• Chambers of the prior art also create non-uniformities of gas distribution and flow, causing non-uniform reactions on the surface. This is due to a very large internal volume into which gas flows and creates many ‘eddies’ and areas on non-uniform flow. Film thickness control on advanced IC devices is specified to a few angstroms on, for example, a gate oxide of an IC device. Variations in gas distribution in an etch, deposition or cleaning chamber will create several angstroms thickness variation on the surface or in a film, causing reject devices. There is a need for a reaction chamber that eliminates the problems of various flow patterns inside a large chamber volume and the subsequent differences in the reaction rates that occur on the surface of the substrate.
  • All of the methods discussed above have the disadvantage of requiring chambers with large internal surface volume where reaction by-products are deposited. Also, prior art dry cleaning methods rely on short UV wavelengths (typically less than 250 nm) that cause gas excitation by absorption of light into the gas, resulting in high-energy species that damage the substrate. A further disadvantage is that prior art methods leave unacceptable residues of carbon-like material that can only be removed with complex chemical processes and equipment such as large wet benches. The added processing steps and equipment add both cost and complexity to the manufacturing process, and create added handling defects.
  • Also, prior art processes may require high temperatures in excess of 100 degrees centigrade that disturb the implant depths of semiconductor devices and reduce yields.
  • SUMMARY OF THE INVENTION
  • It is therefore an object of the present invention to provide a reactor apparatus and method for dry cleaning and film removal from surfaces that overcomes the limitations of the prior art.
  • The above invention was made in light of the above needs and problems, and is directed to an apparatus and method for laser exposure into a plenum reactor with flowing gas. Accordingly, it is an exemplified feature of the present invention to provide a plenum reactor vessel that is simple in design, extremely low in internal volume, compact in size, reliable in operation, and with a low cost of ownership.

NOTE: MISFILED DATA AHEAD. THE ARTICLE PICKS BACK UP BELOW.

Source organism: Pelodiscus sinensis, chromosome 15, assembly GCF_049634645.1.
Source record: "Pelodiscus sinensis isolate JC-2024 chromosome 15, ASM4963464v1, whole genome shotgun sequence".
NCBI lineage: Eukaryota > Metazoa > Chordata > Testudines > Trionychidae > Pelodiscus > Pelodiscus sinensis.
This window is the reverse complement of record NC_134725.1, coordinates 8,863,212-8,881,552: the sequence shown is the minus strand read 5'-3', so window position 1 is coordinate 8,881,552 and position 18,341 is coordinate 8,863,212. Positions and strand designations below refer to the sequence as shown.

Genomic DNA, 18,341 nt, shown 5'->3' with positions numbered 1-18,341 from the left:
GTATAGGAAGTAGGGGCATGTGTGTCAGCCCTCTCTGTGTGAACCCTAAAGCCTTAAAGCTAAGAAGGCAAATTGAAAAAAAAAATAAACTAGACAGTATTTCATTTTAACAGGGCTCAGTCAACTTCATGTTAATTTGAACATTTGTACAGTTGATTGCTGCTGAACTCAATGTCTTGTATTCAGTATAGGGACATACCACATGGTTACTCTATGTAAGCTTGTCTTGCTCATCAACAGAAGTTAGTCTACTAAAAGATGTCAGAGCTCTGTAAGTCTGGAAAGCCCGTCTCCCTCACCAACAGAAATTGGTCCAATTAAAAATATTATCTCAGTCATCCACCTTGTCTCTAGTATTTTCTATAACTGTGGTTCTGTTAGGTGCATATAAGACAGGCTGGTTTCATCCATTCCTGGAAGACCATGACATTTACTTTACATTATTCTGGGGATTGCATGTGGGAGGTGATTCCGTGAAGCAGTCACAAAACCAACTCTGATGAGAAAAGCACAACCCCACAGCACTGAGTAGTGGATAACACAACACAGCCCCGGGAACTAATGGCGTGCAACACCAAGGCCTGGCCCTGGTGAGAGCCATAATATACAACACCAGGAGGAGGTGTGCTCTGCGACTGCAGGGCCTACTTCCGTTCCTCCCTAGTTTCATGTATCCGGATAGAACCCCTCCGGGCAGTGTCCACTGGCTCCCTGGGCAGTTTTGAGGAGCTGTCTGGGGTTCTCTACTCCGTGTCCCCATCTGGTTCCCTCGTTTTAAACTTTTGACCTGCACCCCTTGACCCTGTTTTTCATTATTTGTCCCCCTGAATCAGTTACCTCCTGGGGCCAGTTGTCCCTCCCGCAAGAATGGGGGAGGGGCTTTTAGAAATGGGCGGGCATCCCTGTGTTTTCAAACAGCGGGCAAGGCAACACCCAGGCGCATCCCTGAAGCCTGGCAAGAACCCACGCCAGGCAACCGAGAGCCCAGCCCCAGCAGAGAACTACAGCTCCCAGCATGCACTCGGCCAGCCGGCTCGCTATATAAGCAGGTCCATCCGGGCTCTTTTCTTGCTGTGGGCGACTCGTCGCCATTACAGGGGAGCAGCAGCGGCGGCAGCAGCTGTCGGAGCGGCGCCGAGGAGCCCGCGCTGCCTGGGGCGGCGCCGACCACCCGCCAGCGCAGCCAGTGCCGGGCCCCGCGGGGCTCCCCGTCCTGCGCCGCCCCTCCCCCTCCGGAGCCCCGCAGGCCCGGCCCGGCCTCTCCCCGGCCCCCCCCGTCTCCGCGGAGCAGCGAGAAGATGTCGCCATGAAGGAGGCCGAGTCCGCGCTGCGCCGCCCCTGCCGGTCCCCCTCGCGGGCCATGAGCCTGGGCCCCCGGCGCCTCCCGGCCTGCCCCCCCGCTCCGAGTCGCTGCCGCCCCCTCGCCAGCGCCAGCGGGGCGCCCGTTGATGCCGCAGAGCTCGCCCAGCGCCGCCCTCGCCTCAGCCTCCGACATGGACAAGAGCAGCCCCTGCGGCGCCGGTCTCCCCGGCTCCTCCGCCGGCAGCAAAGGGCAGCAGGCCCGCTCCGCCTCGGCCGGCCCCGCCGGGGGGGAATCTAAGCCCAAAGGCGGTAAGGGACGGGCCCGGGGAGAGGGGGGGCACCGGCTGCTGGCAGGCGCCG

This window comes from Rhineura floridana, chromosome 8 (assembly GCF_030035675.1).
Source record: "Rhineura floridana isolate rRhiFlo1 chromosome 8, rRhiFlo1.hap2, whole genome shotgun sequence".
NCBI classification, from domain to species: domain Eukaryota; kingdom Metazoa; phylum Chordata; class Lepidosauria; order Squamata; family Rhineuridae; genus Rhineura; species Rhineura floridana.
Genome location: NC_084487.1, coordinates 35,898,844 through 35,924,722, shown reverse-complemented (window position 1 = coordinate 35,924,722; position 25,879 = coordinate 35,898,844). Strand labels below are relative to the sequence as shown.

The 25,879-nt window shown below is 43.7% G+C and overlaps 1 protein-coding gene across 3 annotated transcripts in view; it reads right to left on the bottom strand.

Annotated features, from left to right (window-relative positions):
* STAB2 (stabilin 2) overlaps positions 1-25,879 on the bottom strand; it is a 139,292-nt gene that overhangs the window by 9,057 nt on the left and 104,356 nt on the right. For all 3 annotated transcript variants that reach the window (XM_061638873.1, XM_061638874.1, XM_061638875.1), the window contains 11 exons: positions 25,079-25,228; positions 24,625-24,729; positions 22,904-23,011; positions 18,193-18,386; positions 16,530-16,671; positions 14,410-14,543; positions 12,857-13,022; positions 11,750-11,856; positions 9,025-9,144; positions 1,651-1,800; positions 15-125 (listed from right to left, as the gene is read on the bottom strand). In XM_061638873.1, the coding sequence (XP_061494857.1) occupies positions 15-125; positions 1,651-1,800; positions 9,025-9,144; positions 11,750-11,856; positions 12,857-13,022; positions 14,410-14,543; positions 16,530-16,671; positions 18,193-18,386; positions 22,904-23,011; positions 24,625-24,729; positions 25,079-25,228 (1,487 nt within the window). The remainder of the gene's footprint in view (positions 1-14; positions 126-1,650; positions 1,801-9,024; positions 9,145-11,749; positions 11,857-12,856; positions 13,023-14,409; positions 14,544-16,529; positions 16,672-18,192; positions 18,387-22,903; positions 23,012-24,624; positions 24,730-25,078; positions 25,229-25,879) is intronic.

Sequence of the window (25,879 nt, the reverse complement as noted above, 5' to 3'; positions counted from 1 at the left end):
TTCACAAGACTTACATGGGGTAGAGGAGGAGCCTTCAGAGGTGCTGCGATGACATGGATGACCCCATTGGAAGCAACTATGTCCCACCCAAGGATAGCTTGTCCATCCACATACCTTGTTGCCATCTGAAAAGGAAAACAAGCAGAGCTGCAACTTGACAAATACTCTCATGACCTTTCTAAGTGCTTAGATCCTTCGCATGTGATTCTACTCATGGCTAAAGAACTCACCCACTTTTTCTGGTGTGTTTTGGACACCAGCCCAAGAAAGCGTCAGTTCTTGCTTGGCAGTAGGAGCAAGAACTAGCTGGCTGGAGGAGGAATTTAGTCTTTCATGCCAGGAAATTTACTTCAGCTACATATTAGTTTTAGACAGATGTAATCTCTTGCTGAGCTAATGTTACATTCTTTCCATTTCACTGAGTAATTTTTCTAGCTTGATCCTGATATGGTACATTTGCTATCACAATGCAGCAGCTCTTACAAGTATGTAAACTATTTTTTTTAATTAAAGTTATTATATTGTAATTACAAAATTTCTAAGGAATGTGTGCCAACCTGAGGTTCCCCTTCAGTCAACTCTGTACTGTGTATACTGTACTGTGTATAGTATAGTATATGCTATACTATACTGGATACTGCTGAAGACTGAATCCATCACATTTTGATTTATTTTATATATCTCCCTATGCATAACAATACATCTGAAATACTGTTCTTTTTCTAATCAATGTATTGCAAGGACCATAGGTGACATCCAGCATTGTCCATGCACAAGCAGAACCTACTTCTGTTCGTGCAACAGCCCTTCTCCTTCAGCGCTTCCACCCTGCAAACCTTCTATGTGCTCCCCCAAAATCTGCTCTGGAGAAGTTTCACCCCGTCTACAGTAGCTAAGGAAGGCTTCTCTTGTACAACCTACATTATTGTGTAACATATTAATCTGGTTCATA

• It is a further feature of the present invention to provide a plenum reactor that can operate at room temperature, ambient pressure, and use visible laser radiation. Room temperature operation eliminates the need for heaters, and eliminates the thermal damage caused by prior art processes. Ambient pressure operation eliminates the costly and complex vacuum pumps and plumbing, and significantly increases throughput or productivity by eliminating long pump down and recovery cycles. Visible laser radiation, with a photon energy range of ˜1.8-3.4 eV, will not roughen silicon, compared to prior art uv lasers in the 250 nm (5 eV) down to 157 nm (7.43 eV), known to create surface damage and roughening. In a particular embodiment, the plenum reactor will condition and clean surfaces at room temperature, room pressure, using visible laser radiation. The visible radiation may be accompanied by radiation from another wavelength to create a more efficient reaction, and the % contribution of each wavelength may be varied to produce an optimum reaction. The solid-state laser used will produce laser wavelengths from 266 nm to 1054 nm, basically a YAG diode pumped solid state laser.
  • It is a further feature of the present invention to provide a plenum reactor that is integrated with a laser radiation source for exposing surfaces inside the reactor through a window in the reactor.
  • It is still another feature of the present invention to provide a highly restrictive volume for light and gas interactions whereby minimal gas is used, and by-products from the reactions on the substrate surface are rapidly and efficiently removed so as to not deposit by-products onto the walls of the reactor or re-deposit particles onto the substrate.
  • It is still another feature of the invention to provide a reactor provide sufficient gas flow and pressure, using intake and exhaust nozzles with dedicated plenums, to operate without the use of vacuum pumps or heaters, and provide highly uniform surface reactions.
  • It is still a further feature of the invention to provide a method using only oxygen and ozone gas with near-visible to visible laser radiation to perform organic cleaning processes that do not require waste treatment, use toxic chemicals, or present safety hazards. Finally, it is a feature of the invention to provide relatively high productivity measured in substrates per hour.